I am happy to report that my trip to India went smoothly. Two long plane rides, but my luggage and my hosts were both waiting on the other end, much to my relief. Moreover, I was pleased to find that my room (a dorm room at the Management Development Institute just outside of Delhi) has a computer with internet access. Thus, this post.
Without question, the following essay has shaped my world view more than any other. I’ve spent so much time turning the ideas in my head that I can no longer tell where they stop and where mine began. One of my favorite priesthood or Institute lessons is to pass copies to everyone in the class, read it, then lead a discussion. It never fails to make an impact. Several people have later told me it changed their whole perspective on life, as it did mine. I strongly recommend doing the same thing for your class or family. Here’s the slightly condensed version I hand out. The full version is here.
One of my pet peeves is the comment, often heard in Sunday School, that “the Lord has not asked us to live the law of consecration.” Those who have been to the temple should know better. The more pressing question for me is how to implement this relatively simple law. This seems to be the current topic of conversation under the Material Prosperity thread below, which, like the Eveready Bunny, just keeps on going. In this post, I want to propose a practical way of thinking about consecration.
If you are a regular visitor to this blog, you must have noticed the ever-changing header in the sidebar. The one that says, “Quite possibly the most ______, yet _______, onymous Mormon group blog in history.” When I first started blogging here — on the second day of the life of Times & Seasons — this thing (what do we call it?) was already in place. I find it oddly entertaining, and sometimes I just reload my browser again and again to see what comes up. I tend to like the simple ones. Here is my favorite from today: “Quite possibly the most admired, yet cryptic, onymous Mormon group blog in history.” Kaimi just informed us that our adjective list is 374 words, but we are always looking for more. Feel free to make suggestions in the Comments below. In the meantime, I am just curious: What was your initial reaction to the description of the blog (whatever that might…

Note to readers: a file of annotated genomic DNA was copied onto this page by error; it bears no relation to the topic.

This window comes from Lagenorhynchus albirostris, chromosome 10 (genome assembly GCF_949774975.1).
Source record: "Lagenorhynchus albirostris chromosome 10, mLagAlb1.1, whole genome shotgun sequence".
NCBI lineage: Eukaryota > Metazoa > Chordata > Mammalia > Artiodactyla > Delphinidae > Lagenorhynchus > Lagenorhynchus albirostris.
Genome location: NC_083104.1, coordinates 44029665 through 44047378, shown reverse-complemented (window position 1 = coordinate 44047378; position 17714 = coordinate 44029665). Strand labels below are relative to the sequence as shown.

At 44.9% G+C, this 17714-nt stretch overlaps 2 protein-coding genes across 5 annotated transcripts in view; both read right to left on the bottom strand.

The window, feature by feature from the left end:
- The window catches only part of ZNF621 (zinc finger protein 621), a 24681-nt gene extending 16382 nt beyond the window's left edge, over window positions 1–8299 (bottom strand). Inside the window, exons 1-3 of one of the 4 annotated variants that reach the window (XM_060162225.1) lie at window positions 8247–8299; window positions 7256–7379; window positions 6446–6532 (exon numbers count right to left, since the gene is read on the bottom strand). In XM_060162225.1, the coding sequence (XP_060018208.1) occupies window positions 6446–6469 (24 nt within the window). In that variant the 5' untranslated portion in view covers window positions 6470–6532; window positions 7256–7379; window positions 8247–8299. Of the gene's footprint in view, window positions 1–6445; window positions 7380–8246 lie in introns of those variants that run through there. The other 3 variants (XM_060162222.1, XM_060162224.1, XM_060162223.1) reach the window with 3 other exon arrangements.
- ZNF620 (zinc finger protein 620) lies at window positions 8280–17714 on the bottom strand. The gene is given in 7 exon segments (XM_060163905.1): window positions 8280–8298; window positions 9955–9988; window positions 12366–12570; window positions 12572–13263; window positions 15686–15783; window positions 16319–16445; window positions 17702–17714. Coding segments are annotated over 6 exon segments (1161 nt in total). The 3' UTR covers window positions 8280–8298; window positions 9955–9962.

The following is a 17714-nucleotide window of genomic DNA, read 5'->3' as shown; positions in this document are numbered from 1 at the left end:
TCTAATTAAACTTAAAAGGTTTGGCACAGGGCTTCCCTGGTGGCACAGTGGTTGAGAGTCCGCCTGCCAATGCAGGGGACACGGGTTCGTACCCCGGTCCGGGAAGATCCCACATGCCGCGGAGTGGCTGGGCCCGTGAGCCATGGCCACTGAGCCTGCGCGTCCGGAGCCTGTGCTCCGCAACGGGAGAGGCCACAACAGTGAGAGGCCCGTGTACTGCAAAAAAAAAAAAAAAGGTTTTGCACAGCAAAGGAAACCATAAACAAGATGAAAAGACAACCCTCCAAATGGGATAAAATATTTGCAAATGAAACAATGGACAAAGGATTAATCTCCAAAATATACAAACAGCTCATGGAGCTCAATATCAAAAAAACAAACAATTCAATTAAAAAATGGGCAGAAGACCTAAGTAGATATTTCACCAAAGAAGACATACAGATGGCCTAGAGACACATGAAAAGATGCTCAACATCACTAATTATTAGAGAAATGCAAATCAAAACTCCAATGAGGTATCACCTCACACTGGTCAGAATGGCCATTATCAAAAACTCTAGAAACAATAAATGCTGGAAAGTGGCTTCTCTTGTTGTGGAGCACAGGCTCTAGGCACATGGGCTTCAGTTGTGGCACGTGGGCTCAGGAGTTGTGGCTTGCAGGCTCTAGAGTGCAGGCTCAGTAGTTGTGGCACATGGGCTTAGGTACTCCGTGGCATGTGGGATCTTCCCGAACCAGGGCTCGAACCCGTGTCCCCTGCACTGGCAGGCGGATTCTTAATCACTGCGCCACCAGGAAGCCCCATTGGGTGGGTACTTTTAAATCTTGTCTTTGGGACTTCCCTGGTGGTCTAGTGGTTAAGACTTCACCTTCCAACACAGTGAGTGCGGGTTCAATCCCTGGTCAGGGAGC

It has nothing to do with Mormonism (or does it…?), but I’ve written some rambling reflections on my 35th birthday, and how I feel about what I have (and haven’t) accomplished in my 35 years, here. Enjoy (or not).
At http://www.timesandseasons.org/archives/000213.html#001150 Nate refers to an ancient blog entry he wrote: http://goodoman.blogspot.com/2002_12_08_goodoman_archive.html#85894696. Though the discussion in question was baptism for the dead and some objections by non-LDS to the practice, Nate made a very good point in passing: we don’t really believe in damnation except for those who are LDS.
Practically every church member I know likes to talk about famous Mormons. Of course, there aren’t a lot, and my experience has been once the discussion gets past a few well-known members — Steve Young, Orson Scott Card, Dale Murphy, Shawn Bradley, Danny Ainge, Donny & Marie — the conversation tends to skew towards the “I heard that xx was Mormon too!” direction. However, I just noticed (via Rachel Woods About.com LDS) a web site that lists famous Mormons. How cool is that?
John P. Pratt’s recent column at Meridian sent me reeling. (Thanks to Brent for the pointer.) While Pratt tries not to overstate his thesis, the gist of the column is that God (sometimes?) punishes local populations for their wickedness by inflicting natural disasters. The Old Testament is replete with such occurrences, but as regular patrons of this blog know, my understanding is that many (perhaps most) of these stories are metaphorical. Even if you disagree with me about that, I hope that we can agree that Pratt’s analysis is sadly deficient.